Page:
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Memo to winemakers: Cut the sugar toot sweet!


Yesterday I tasted my way through a bunch of California wines, red and white, that were too sweet. One after the other, they left behind the impression that their particular flavor — whatever it was — had been compounded with a spoonful or two of granulated sugar. “Chocolatey-sweet,” I called a Sonoma Valley Cabernet. “Sweet and candied” is how I described a Yountville Cab. A Carneros Chard had “sweet vanilla flavors,” a Paso Robles Sangiovese was “sugary sweet,” and don’t even get me started on the Sauvignon Blancs and Pinot Gris that tasted like some kind of Big Gulp from 7-Eleven.

Well, I thought, nothing new there; I, and many critics, have been complaining about excessive sweetness in California wines for years. I used to think (and occasionally wrote) that the problem was due to high residual sugar levels, but then a winemaker I won’t identify — oh, okay, twist my arm, it was Jed Steele — sent me lab printouts on his wines wherein the official sugar levels were all dry. So I stopped stating, in print, that a wine had residual sugar (because I can’t send everything to a lab to measure it) and instead started writing that a wine tastes like it has residual sugar. Can’t sue me for that!

Whenever I get the California Sugar Blues I wish that the Golden State could make nice, dry wines, especially whites, like they do in one of my favorite wine regions in the world, Alsace. I don’t get to drink a lot of Alsatian wines these days (buried in California) but I drank a lot in the 1980s and fell in love. So rich yet dry, so minerally and pure and tangy. Right?

Not! This morning I open my New York Times (well, since it’s on the computer, I guess “open” isn’t the right verb) and turn to The Pour, looking for Asimov’s latest. Sure enough, there it was, headlined How Sweet.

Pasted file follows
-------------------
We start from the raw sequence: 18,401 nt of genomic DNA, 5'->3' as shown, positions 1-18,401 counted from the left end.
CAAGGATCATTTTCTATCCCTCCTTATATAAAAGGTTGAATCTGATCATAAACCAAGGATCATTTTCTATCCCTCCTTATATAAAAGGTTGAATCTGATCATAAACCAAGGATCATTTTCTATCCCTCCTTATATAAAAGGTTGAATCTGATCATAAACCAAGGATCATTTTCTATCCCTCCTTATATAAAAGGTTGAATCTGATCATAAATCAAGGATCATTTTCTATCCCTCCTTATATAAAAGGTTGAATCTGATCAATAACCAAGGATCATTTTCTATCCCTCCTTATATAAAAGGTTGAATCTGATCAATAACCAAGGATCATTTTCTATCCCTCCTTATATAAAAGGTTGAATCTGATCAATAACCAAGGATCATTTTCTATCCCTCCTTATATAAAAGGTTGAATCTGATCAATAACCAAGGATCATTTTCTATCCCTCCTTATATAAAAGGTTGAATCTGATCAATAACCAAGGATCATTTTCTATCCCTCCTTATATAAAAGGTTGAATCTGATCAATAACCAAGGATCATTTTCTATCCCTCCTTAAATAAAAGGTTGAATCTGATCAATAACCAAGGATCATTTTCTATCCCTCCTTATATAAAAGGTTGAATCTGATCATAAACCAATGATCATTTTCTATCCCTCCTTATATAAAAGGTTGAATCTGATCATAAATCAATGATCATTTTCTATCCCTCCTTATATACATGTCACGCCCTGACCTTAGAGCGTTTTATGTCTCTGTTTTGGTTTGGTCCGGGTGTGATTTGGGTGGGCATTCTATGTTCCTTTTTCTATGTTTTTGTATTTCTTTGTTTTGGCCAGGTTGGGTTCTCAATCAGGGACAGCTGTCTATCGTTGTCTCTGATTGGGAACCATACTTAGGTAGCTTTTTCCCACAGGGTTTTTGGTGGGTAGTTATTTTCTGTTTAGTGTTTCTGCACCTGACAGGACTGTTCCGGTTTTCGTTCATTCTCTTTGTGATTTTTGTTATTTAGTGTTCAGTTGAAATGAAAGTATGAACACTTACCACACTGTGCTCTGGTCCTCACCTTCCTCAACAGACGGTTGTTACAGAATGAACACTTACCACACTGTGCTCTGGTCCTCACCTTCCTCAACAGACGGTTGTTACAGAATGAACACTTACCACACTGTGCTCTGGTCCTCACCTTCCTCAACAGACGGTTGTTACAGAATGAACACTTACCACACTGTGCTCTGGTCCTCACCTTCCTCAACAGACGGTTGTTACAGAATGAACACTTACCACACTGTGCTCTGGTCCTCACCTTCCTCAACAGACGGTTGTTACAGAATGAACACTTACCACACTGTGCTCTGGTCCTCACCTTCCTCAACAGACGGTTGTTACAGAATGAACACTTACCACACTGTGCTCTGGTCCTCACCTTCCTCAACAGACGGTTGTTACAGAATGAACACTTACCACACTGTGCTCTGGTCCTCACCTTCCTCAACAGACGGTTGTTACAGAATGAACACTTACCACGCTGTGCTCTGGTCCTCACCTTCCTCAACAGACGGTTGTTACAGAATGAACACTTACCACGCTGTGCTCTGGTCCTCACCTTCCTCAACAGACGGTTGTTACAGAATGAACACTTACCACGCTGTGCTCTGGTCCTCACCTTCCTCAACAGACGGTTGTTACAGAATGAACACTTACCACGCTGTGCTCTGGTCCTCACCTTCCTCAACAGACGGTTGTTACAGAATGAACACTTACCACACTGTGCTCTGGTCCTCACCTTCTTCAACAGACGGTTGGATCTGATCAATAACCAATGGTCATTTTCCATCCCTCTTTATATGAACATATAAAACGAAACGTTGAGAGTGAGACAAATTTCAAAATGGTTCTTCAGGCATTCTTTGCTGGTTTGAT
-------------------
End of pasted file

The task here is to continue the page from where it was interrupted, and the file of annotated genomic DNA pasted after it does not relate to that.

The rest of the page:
It’s on Alsatian wines. I’m reading along, waiting for Eric to make his point, and then it comes, right in that short, third paragraph, where he identifies “the issue that currently bedevils Alsace wines: excess sugar.” You can read his entire post yourself, but apparently, Alsatian wines, even the most respected of them, are getting sweeter. Eric says: “Winemakers will argue that the issue is not whether the wines have residual sugar, but whether the sugar is balanced by a proper amount of acidity. Unfortunately, this is not always the case.”

He took those words right out of my mouth. You, too, Alsace? Say it isn’t so! I’ve heard California winemakers make exactly that same argument, that as long as the sweetness is balanced with acidity, everything’s cool. But you know what? It’s not. A table wine that’s too sweet with high acidity is simply that: a table wine that’s too sweet with high acidity. And sometimes, the acidity tastes, or feels, like it came, not from out of the grape, but from out of a bag. Acidulation of a wine with residual sugar can make it taste weird and unpleasant, like a Chinese sweet and sour sauce.

Asimov says the Alsatians are tinkering with some kind of labeling requirement to alert consumers about sweetness levels, but he doubts they’ll come up with anything useful. Ditto here in California. It would be helpful, but winemakers would never agree to it.


This just in from BBC News:

Italians get wine instead of water from faucets

Click here for the full story.

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